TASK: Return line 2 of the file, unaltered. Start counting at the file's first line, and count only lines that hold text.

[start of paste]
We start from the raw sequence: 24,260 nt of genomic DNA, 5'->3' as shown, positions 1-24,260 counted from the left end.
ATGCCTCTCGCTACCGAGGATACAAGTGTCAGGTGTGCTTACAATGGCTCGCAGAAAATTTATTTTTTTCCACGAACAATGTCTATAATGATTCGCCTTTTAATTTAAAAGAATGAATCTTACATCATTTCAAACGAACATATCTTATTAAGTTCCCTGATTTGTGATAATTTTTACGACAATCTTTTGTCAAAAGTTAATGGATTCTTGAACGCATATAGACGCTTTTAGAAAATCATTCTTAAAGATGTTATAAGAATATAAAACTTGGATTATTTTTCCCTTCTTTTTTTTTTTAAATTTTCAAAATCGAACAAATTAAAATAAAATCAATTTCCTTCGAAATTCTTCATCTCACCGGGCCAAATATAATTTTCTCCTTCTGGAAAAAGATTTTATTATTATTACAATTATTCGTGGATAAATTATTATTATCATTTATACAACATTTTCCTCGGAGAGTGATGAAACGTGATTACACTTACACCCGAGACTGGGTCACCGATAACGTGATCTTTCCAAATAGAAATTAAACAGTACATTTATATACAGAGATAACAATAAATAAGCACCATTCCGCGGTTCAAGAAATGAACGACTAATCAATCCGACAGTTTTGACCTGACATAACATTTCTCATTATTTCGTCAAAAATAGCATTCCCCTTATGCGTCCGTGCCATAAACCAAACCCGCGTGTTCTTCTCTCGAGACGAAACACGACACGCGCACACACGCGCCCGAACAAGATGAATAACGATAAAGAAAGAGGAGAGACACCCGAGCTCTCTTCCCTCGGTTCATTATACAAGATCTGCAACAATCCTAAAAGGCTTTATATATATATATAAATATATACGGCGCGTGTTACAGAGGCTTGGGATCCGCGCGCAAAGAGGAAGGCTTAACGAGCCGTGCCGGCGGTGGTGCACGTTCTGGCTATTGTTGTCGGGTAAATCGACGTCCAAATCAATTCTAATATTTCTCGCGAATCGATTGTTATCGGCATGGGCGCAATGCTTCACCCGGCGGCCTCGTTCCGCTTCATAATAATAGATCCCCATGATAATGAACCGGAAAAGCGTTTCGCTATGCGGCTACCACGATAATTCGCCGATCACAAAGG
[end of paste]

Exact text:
ATGCCTCTCGCTACCGAGGATACAAGTGTCAGGTGTGCTTACAATGGCTCGCAGAAAATTTATTTTTTTCCACGAACAATGTCTATAATGATTCGCCTTTTAATTTAAAAGAATGAATCTTACATCATTTCAAACGAACATATCTTATTAAGTTCCCTGATTTGTGATAATTTTTACGACAATCTTTTGTCAAAAGTTAATGGATTCTTGAACGCATATAGACGCTTTTAGAAAATCATTCTTAAAGATGTTATAAGAATATAAAACTTGGATTATTTTTCCCTTCTTTTTTTTTTTAAATTTTCAAAATCGAACAAATTAAAATAAAATCAATTTCCTTCGAAATTCTTCATCTCACCGGGCCAAATATAATTTTCTCCTTCTGGAAAAAGATTTTATTATTATTACAATTATTCGTGGATAAATTATTATTATCATTTATACAACATTTTCCTCGGAGAGTGATGAAACGTGATTACACTTACACCCGAGACTGGGTCACCGATAACGTGATCTTTCCAAATAGAAATTAAACAGTACATTTATATACAGAGATAACAATAAATAAGCACCATTCCGCGGTTCAAGAAATGAACGACTAATCAATCCGACAGTTTTGACCTGACATAACATTTCTCATTATTTCGTCAAAAATAGCATTCCCCTTATGCGTCCGTGCCATAAACCAAACCCGCGTGTTCTTCTCTCGAGACGAAACACGACACGCGCACACACGCGCCCGAACAAGATGAATAACGATAAAGAAAGAGGAGAGACACCCGAGCTCTCTTCCCTCGGTTCATTATACAAGATCTGCAACAATCCTAAAAGGCTTTATATATATATATAAATATATACGGCGCGTGTTACAGAGGCTTGGGATCCGCGCGCAAAGAGGAAGGCTTAACGAGCCGTGCCGGCGGTGGTGCACGTTCTGGCTATTGTTGTCGGGTAAATCGACGTCCAAATCAATTCTAATATTTCTCGCGAATCGATTGTTATCGGCATGGGCGCAATGCTTCACCCGGCGGCCTCGTTCCGCTTCATAATAATAGATCCCCATGATAATGAACCGGAAAAGCGTTTCGCTATGCGGCTACCACGATAATTCGCCGATCACAAAGG